Dawn Muenchrath
Dawn Muenchrath

Get past the hump to tone your rump

By Eric Licis, April 2 2015

With summer in sight, being active is front and centre in a lot of students’ minds.

However, it’s common to pick up sedentary habits after a long winter.

It’s hard to rationalize picking up heavy weights and running in place for 45 minutes when there are 10 episodes of your favourite show waiting to be watched at home.

The challenge doesn’t end there.  Even after gathering the right motivation to go to the gym, one day of exercise doesn’t cut it.

Like quitting smoking or kicking the fast-food addiction, you must get past the dreaded hump. In this case, getting past the point where the gym is no longer an errand, but instead an enjoyable part of your daily regimen.

“There’s definitely a hump if you have not done any physical activity in a while, and in my opinion, the longer it’s been, the harder the hump will be to get over,” said Good Life personal trainer Heidi King. “That said, everyone is different in how they react to the gym.”

While there’s no concrete plan that could alleviate the mental hump, there are many tricks and tips.

King says that it’s important to start small, so as not to discourage yourself from getting back in the gym.

“For anyone who has been away from the gym for a while, it’s important to do less for a longer period of time,” King said. “It’s also important to remember that how much muscle has been lost affects your strength and performance. So limiting your expectations is critical.”

Fifth-year U of C student and Canadian national skeleton racer Nathanael Darrell emphasized a commitment and reward system while keeping away from the impulses to quit.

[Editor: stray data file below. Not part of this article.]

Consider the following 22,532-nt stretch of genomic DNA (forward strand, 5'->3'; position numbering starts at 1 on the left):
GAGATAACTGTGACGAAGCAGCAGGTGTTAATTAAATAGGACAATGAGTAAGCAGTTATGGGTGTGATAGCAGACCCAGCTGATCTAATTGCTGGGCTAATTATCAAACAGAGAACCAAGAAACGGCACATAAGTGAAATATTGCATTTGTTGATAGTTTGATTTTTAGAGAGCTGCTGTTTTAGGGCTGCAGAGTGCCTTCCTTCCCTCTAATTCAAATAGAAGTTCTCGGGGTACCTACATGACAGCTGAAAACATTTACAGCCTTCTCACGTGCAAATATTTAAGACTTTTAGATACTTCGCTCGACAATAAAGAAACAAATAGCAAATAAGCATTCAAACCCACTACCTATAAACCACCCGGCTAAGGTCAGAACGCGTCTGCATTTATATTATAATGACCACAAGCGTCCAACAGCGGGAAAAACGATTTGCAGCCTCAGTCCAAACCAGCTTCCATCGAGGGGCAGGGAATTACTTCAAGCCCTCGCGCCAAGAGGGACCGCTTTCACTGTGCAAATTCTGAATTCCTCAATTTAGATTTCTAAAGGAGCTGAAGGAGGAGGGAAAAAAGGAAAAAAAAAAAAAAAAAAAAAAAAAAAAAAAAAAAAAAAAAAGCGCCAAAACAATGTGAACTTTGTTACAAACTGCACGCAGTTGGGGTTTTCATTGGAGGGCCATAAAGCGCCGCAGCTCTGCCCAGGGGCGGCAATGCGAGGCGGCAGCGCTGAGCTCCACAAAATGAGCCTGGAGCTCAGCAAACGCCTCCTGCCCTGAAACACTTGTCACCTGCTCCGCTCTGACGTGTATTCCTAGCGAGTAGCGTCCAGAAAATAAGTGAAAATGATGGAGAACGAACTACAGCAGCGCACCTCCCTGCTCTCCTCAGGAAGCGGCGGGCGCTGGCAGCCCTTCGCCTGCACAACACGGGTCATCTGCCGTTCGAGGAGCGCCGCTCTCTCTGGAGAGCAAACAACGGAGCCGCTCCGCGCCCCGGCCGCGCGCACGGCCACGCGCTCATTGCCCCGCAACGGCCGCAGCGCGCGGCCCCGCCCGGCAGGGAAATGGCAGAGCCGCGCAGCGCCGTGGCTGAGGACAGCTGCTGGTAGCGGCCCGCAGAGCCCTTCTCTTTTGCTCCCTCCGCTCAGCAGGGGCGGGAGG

“You always feel great after your first couple of days back in the gym,” Darrell said.

Darrell also says to reward yourself for the effort you’re putting towards your end goal.

“But once you get back into your routine at home, whether it’s watching Netflix or just lounging around, you’re bound to find yourself back into those old ways again. The best way to combat the urge for complacency is to treat yourself after a workout. Feel good about your accomplishments and don’t feel bad when you don’t necessarily hit your goals.”

In the end, the gym is a great resource for those wanting to get back in shape. But for those who don’t like the gym, there are several different options for exercise. Organized sports and home workout equipment allow for a different spin, but the presence of a “hump” doesn’t go away with that change.

Darrell says that in the end it’s up to you to find the motivation to push forward.

“No one person is the same,” he said. “If you really want to keep going on with your workouts, you’ll keep going. If you don’t, well, Netflix is still pretty fun.”

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